The famous labor organizer and socialist Elizabeth Gurley Flynn charged under the Smith Act for expressing dangerous ideas, and imprisoned at Alderson from 1955 to 1957, in her book The Alderson Story: My Life as a Political Prisoner, called on the founding organizations to take another look at Alderson.

It would be well, she wrote, if these same organizations would check on the discrepancies between the original plans and the fine work of Dr. Harris as compared to the conditions at present. Practically all of her methods and ideas have been discarded.

I will add my voice to the challenge. Over the years many women of courage, commitment and integrity, the famous and the obscure, have contributed to Alderson and its rich history, both as keeper and kept. We must not forget the women of Alderson. Before the Bureau of Prisons succeeds in destroying what remains of the legacy of Aldersons founding visionaries, women must reclaim Alderson as a place where our imprisoned sisters can find healing, education, treatment and support. Only in this way will they be enabled to claim independence and equal rights upon release, as Aldersons founding mothers intended.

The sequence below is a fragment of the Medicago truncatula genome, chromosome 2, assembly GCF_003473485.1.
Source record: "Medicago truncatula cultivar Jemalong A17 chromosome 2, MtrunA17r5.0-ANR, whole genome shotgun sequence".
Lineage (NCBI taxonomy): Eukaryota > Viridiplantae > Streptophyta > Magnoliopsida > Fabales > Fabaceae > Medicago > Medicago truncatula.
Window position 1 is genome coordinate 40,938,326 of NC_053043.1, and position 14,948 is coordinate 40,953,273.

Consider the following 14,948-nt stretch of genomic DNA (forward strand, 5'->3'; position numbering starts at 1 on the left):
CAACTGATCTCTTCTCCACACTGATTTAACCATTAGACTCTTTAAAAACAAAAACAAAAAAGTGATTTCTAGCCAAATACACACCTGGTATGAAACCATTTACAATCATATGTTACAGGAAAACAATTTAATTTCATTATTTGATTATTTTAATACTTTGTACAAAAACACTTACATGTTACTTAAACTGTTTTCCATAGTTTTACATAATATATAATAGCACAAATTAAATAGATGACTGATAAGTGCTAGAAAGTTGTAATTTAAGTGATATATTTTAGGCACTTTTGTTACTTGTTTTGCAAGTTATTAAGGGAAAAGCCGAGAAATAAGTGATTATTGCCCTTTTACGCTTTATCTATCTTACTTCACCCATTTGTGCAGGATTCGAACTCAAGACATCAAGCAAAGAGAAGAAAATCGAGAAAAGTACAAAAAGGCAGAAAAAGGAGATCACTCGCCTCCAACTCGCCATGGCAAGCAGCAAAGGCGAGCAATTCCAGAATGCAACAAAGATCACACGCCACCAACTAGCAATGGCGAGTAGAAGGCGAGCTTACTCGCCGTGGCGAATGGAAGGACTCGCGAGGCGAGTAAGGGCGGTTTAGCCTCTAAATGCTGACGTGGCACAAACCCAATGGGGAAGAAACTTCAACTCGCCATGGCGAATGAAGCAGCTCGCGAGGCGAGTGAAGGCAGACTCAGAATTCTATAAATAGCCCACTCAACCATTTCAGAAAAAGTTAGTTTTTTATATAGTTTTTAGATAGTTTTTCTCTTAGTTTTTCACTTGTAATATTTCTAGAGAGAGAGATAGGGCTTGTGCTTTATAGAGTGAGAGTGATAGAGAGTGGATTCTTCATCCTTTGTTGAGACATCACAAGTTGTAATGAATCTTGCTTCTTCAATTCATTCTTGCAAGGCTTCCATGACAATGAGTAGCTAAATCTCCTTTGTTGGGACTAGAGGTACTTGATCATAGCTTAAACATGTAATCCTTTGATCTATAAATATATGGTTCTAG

Clare Hanrahan is an Asheville, NC writer and antiwar activist. She spent six months at Alderson prison as a consequence of peaceful protest against the US Army School of Americas. Her first book, Jailed for Justice: A Woman's Guide to Federal Prison Camp, is available from the author.

Clare's newest book is Conscience & Consequence: A Prison Memoir, a highly personal account of her six-month incarceration inside Alderson prison, the oldest and largest US Federal prison for women. The book exposes some of the devastating abuses of the Federal Bureau of Prisons.

Clare can be reached at:

This article first appeared in the February/March, 2003 edition of Western North Carolina Woman, volume 2, issue 1

©2003 Clare Hanrahan